Roosevelt Island Garden Club
(RIGC) member Julia Ferguson reports on a new community planting project taking place at
the Cherry Tree Grove on the East River waterfront promenade across from the Rivewalk
According to Ms Ferguson:
RIGC has been working on a collaborative community outreach program. The focus
of the outreach series is Roosevelt Island as an Ecosystem in which soil,
climate, water, and plants, trees and landscape interact with humans, animals,
insects, birds to sustain life on our little urban island.
RIGC has collaborated with Roosevelt Island Operating Corp (RIOC), Cornell Tech, iDig2Learn, and NYC Compost hosted by BigReuse for this project. The
project has two parts:
- Learning about how ecosystems work with specific
examples, and planting native plants to provide habitats for beneficial
- Bring beauty to the island, and increase biodiversity.
Roosevelt Island resident and RIGC member Jack Burkhalter, an urban
naturalist, worked closely with RIOC’s Matt Kibby’s oversight to design and
plan out the details of the planting.
RIOC provided over 1000 native habitat
bare roots and plant plugs for ground cover plants. Cornell Tech Students and
RIOC staff prepped the site. And on April 30, 2022 for #EarthLove Day, over 60
people, including lots of children, visited the educational table in the park
west of Meditation Steps and learned about how violets, milkweed, and sumac
trees nurture pollinators and ants, and how these insects benefit these
plants. An equal number of Roosevelt Islanders of all ages and abilities
joined to help plant over half of the planting area under the four old Yoshino
Cherry trees. On that day, a white throated sparrow was singing his joy, and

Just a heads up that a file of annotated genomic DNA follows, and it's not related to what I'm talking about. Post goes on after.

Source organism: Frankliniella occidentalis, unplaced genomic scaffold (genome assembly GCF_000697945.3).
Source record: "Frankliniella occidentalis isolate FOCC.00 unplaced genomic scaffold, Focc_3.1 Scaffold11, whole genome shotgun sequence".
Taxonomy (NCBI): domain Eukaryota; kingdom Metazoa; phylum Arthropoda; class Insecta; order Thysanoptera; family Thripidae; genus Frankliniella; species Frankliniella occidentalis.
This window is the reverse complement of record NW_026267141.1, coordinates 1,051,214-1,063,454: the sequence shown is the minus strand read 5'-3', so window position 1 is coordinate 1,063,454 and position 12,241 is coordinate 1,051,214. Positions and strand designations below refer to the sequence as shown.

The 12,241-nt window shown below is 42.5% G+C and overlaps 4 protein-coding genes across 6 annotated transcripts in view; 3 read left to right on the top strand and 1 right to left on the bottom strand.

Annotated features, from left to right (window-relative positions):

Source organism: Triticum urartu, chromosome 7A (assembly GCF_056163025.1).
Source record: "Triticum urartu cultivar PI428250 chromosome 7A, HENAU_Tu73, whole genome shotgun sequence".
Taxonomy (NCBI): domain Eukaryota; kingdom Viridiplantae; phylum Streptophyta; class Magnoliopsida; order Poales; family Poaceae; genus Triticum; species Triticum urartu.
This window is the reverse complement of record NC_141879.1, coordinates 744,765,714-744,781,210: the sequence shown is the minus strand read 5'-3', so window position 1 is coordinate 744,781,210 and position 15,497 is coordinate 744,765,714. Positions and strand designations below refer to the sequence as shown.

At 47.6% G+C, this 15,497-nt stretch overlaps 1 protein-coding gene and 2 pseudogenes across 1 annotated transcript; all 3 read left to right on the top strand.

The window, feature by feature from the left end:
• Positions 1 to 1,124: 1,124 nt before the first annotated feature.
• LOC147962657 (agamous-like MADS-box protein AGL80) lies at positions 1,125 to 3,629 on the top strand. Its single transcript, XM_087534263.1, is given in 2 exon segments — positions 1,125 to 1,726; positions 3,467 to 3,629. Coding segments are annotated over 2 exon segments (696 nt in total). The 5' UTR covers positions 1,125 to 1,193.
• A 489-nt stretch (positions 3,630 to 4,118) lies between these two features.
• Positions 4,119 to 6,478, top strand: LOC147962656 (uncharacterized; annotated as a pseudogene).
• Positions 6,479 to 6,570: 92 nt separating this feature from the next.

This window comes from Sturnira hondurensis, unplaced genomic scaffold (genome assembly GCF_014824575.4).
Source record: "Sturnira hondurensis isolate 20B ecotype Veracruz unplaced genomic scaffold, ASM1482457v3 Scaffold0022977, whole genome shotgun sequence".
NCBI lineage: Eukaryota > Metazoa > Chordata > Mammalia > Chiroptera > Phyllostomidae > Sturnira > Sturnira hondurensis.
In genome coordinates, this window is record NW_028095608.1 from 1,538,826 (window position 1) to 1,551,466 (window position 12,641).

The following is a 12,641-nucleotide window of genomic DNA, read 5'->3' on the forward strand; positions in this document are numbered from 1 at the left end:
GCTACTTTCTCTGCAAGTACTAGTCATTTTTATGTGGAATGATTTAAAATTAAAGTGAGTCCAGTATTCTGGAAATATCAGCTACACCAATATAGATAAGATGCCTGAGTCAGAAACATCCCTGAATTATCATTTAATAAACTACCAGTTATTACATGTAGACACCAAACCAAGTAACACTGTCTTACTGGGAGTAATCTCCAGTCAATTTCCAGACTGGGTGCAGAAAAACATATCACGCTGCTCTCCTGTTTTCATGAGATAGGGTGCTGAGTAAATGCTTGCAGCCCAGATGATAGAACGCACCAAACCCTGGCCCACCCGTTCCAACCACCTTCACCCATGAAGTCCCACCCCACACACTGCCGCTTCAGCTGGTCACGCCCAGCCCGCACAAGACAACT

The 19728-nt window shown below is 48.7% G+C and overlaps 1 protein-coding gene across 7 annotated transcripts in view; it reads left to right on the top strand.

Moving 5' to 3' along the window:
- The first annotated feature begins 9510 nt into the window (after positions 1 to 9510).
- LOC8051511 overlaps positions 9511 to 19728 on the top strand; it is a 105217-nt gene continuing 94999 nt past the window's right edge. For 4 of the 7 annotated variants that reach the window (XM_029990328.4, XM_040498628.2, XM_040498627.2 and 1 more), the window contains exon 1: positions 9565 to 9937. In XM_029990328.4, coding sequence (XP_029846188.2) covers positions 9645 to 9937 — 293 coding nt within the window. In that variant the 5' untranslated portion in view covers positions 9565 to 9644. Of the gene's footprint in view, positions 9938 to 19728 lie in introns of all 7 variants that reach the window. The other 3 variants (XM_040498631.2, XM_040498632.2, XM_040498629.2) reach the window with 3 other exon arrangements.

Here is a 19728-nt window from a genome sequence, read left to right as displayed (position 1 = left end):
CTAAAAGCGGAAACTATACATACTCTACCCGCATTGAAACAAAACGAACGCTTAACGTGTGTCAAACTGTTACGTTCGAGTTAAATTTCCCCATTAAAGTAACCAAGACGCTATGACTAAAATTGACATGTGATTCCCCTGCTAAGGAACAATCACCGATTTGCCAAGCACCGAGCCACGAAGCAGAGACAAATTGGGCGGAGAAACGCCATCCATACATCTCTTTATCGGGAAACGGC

we may have heard the cherry trees thank us as we brought them new companion
plants and tickled/aerated their roots.
Lady Ferns, Foam Flowers, Violets, Wild Geraniums, Penstemon, and Pennsylvania
Sedges: all of these ground covers will be pleasing to see and they will also
welcome butterfly larvae, native pollinators, and help support bird life
especially in the spring. Phase 2 plans are for Wild Ginger, more Penstemon,
White Wood Asters, and a low growing soft Goldenrod to provide fall nectar for
pollinators and continued colors in autumn.
I spoke with Ms Ferguson and Mr Burkhalter earlier this month as they were
working on the Cherry Tree Grove planting to learn more about the project and
their future Roosevelt Island Ecosystem collaborative plans.
Ms Ferguson adds:
On April 7, 2022, Rebecca McMackin, Director of Horticulture at Brooklyn
Bridge Park (BBP) spoke with Roosevelt Islanders in a free virtual talk. Ms.
McMackin knows about the challenges and rewards of turning an urban landscape
(Brooklyn piers and industrial area) into a thriving, stunningly beautiful and
healthy ecosystem. We appreciated Rebecca’s inspiration and willingness to
share her learning: the principles, and the practices of her entire BBP
Horticulture Staff where the “dynamic relationships” of both people and
ecosystems are honored and where the lives of plants, caterpillars,
butterflies, birds, and people fit together “seamlessly” in an urban setting.
Over 80 people from all five boroughs of NYC, from places across the U.S., and
from Nova Scotia to New Zealand were able to join us for Rebecca McMackin’s
Click here to read
through some of the key takeaways and watch the April 7, 2022 recording of
Rebecca McMackin from Brooklyn Bridge Park: A case study for seeing Roosevelt
Island as an ecosystem.
These days, more people are looking closely at building and grounds
sustainability as well as landscape ecology practices when they make decisions
on where to live and work. Together as an Island community, we can continue to
create a model for ecological health and beauty through collaborative
projects. With Roosevelt Islanders help we have completely planted Phase One
for this little habitat site. It takes a village and we are especially lucky
in that regard. Gratitude for another RI habitat planting providing health and
beauty after EarthLove Day 2022!
Stay tuned for other opportunities to learn and engage with this idea and more
from “Roosevelt Island is an urban ecosystem.” Write to [email protected]
if you are interested in possibly volunteering for the fall planting at this
Thank you so much to RIOC, the RI community, and RIGC members for all the
help. With Roosevelt Islanders’ help we have now planted another lovely
little habitat site. This established landscape bed will glow in a year or two
as the plants fill in.
Any ideas for the next collaborative Roosevelt Island urban ecosystem gardening project?